Table 1: State Receipts for All Agricultural Commodities and Annual Unemployment Rates for the Top 15 States.
RankingStateState Receipts for All Ag Commododities (in $1,000)Annual Unemployment Rates
2007 2008 2009 2010 2011 2012 2013
1 California 38,388,218 5.4 7.5 11.3 12.1 11.6 10.2 8.8
2 Iowa 23,891,765 3.7 4.3 6.4 6 5.5 5 4.7
3 Texas 20,343,148 4.3 4.9 7.6 8.1 7.7 6.6 6
4 Nebraska 17,018,675 3 3.4 4.7 4.6 4.3 3.9 3.7
5 Illinois 15,907,425 5 6.5 10.3 10.3 9.6 9 8.9
6 Minnesota 15,526,156 4.6 5.5 7.8 7.3 6.4 5.5 4.8
7 Kansas 14,761,486 4.3 4.7 6.9 7 6.4 5.7 5.2
8 North Carolina 9,777,231 4.8 6.3 10.6 10.7 10.1 9.1 7.8
9 Indiana 9,748,067 4.6 6.1 10.4 10.3 9 8.3 7.5
10 Wisconsin 9,020,955 4.9 5 8.7 8.6 7.7 7 6.6
11 Missouri 8,517,439 5.2 6.3 9.3 9.5 8.3 6.9 6.5
12 Ohio 7,984,435 5.6 6.6 10.4 10.2 8.8 7.4 7.3
13 Arkansas 7,965,816 5.3 5.5 7.9 8.2 8.2 7.5 7.2
14 Florida 7,741,348 4.1 6.5 10.5 10.9 9.8 8.3 7
15 Washington 7,655,264 4.7 5.5 9.2 9.9 9.1 8 6.9
U.S. 321,195,035 4.6 5.8 9.3 9.6 8.9 8.1 7.4
Table 2: State Receipts for All Ag Commodities and Annual Unemployment Rates for the Bottom 15 States.
RankingStateState Receipts for All Ag Commodities (in $1,000)Annual Unemployment Rates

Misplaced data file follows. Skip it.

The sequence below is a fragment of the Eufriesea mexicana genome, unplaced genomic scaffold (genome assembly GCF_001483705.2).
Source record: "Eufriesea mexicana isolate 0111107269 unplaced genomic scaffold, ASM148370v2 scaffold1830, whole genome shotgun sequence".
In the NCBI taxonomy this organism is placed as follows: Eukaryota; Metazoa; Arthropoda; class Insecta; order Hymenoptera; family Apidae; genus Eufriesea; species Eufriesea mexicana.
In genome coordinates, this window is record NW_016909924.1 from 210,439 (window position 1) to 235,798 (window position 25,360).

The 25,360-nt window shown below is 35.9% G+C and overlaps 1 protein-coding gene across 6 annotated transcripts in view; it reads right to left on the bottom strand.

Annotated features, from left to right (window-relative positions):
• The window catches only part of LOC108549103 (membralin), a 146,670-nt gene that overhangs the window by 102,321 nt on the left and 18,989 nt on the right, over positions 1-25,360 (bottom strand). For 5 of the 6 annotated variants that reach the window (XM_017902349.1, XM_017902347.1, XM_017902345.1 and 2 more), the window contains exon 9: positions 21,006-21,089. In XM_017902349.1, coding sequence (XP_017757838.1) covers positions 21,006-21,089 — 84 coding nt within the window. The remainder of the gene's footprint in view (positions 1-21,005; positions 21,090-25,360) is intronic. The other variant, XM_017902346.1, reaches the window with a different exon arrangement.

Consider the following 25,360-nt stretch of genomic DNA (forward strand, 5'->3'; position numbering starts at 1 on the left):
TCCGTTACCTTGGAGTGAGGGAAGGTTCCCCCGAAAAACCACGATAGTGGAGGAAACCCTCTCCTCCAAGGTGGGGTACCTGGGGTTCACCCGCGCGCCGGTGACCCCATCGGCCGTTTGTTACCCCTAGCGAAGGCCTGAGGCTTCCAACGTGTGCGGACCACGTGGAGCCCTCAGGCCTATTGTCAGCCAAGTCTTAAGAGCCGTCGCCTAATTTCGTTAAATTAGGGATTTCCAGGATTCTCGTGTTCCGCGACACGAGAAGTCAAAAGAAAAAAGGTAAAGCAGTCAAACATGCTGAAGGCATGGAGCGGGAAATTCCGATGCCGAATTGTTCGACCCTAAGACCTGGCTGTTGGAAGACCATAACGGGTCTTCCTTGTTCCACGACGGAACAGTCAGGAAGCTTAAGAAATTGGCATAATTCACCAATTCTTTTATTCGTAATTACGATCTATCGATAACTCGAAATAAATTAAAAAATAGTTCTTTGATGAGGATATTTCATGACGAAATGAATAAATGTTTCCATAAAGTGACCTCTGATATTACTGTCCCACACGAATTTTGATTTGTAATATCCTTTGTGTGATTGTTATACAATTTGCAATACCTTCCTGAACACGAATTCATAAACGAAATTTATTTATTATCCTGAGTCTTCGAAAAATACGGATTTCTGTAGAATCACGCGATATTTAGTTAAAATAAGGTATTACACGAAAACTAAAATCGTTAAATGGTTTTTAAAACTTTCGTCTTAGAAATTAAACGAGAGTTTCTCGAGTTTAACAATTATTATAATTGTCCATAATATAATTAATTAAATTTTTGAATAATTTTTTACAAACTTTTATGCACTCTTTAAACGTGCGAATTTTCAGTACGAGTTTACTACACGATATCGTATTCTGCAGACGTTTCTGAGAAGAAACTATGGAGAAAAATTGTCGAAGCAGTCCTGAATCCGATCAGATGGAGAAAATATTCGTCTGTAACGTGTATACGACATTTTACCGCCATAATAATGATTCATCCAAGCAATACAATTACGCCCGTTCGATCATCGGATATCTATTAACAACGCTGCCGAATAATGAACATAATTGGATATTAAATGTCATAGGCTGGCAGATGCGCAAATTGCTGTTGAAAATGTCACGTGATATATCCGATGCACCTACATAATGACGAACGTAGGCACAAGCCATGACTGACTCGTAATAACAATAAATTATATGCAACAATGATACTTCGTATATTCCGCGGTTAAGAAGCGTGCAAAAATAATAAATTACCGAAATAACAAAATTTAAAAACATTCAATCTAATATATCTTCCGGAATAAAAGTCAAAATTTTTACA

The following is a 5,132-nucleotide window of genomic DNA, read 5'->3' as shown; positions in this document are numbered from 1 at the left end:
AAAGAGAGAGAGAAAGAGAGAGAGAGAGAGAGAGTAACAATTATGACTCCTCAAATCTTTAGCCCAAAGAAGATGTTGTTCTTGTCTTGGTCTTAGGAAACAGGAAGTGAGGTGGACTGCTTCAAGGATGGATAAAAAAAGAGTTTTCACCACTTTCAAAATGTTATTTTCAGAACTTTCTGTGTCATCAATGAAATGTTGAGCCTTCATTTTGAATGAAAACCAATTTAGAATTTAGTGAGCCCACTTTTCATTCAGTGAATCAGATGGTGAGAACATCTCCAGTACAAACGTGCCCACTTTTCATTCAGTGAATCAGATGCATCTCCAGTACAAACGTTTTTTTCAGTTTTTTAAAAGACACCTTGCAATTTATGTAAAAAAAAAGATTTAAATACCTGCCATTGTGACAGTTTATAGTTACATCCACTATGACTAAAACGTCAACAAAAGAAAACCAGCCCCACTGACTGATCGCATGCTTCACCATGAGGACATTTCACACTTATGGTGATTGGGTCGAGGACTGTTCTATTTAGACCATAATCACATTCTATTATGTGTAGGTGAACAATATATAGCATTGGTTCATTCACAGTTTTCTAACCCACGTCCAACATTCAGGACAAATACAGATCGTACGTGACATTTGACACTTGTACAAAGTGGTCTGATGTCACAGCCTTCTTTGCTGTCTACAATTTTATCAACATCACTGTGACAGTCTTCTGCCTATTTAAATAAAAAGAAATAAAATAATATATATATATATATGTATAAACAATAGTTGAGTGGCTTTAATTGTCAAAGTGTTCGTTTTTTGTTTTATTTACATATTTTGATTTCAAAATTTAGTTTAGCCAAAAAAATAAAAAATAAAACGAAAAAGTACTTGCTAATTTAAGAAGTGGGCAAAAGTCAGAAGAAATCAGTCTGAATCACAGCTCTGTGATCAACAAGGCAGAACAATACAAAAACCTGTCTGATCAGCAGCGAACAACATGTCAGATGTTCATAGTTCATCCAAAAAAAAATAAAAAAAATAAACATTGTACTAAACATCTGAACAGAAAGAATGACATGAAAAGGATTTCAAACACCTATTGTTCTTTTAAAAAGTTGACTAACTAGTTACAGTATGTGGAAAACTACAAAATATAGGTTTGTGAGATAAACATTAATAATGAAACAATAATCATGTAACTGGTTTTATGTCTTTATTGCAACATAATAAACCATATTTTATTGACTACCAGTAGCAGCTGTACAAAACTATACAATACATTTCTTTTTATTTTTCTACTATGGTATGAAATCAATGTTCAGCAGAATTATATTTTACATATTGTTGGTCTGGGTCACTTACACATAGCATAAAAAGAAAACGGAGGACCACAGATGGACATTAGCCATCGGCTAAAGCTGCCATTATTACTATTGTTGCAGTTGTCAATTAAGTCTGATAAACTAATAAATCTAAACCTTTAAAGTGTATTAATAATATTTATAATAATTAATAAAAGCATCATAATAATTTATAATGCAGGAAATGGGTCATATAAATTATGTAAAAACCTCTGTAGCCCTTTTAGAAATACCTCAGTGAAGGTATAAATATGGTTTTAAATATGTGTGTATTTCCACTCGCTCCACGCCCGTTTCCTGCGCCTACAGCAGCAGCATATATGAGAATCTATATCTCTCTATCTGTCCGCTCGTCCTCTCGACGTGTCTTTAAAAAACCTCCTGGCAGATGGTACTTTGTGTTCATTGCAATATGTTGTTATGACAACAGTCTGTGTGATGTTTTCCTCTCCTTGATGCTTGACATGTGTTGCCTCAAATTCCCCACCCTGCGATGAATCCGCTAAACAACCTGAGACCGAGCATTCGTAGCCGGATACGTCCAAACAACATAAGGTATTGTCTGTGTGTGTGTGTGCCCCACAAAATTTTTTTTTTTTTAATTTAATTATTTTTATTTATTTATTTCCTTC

2007 2008 2009 2010 2011 2012 2013
36 Maryland 1,865,558 3.5 4.4 7.1 7.6 7.1 6.9 6.5
37 Utah 1,360,021 2.6 3.6 7.5 7.9 6.7 5.4 4.4
38 Wyoming 1,178,262 2.9 3.1 6.3 6.5 5.8 5.3 4.7
39 Delaware 1,087,278 3.5 5 8.3 8.4 7.5 7.2 6.7
40 New Jersey 943,389 4.3 5.4 9.1 9.5 9.3 9.2 8
41 Maine 701,784 4.7 5.5 8.1 8.1 7.9 7.5 6.6
42 Vermont 687,979 4 4.7 6.6 6.1 5.5 4.9 4.4
43 Hawaii 686,902 2.8 4.3 7.1 6.9 6.8 6 4.8
44 Nevada 576,638 4.5 6.7 11.5 13.5 13 11.1 9.4
45 Connecticut 553,886 4.5 5.7 8.1 9.1 8.8 8.3 7.6
46 West Virginia 545,369 4.6 4.5 7.8 8.6 8 7.4 6.7
47 Massachusetts 492,062 4.7 5.6 8.3 8.3 7.2 6.7 6.6
48 New Hampshire 208,701 3.5 3.9 6.3 5.8 5.4 5.5 5.1
49 Rhode Island 78,390 5.2 7.8 11.1 11.2 11.1 10.4 9.2
50 Alaska 31,341 6.4 6.7 7.7 7.9 7.6 7.1 6.9
U.S. 321,195,035 4.6 5.8 9.3 9.6 8.9 8.1 7.4

We rank the states again based on the contribution of agriculture to the Gross State Product (GSP). We do this because if the agricultural industry helps protect a state from increased unemployment, the relative size of the industry is a better indicator than the absolute measure. As before, annual average unemployment rates were listed for the states for years 2007-2013. Table 3 shows the revised list.
Table 3: State Receipts for all Agricultural Commodities as a Percent of GSP and Annual Unemployment Rate for the Top 15 States.
RankingStateContribution of state receipts to GSP (%)Annual Unemployment rate
2007 2008 2009 2010 2011 2012 2013
1 South Dakota 19.75 2.8 3.1 4.9 5 4.7 4.3 3.8
2 North Dakota 19.23 3.1 3.2 4.1 3.8 3.5 3 2.9
3 Nebraska 19 3 3.4 4.7 4.6 4.3 3.9 3.7
4 Iowa 17 3.7 4.3 6.4 6 5.5 5 4.7
5 Kansas 12 4.3 4.7 6.9 7 6.4 5.7 5.2
6 Idaho 11 3.1 5.2 8.8 9 8.2 7.1 6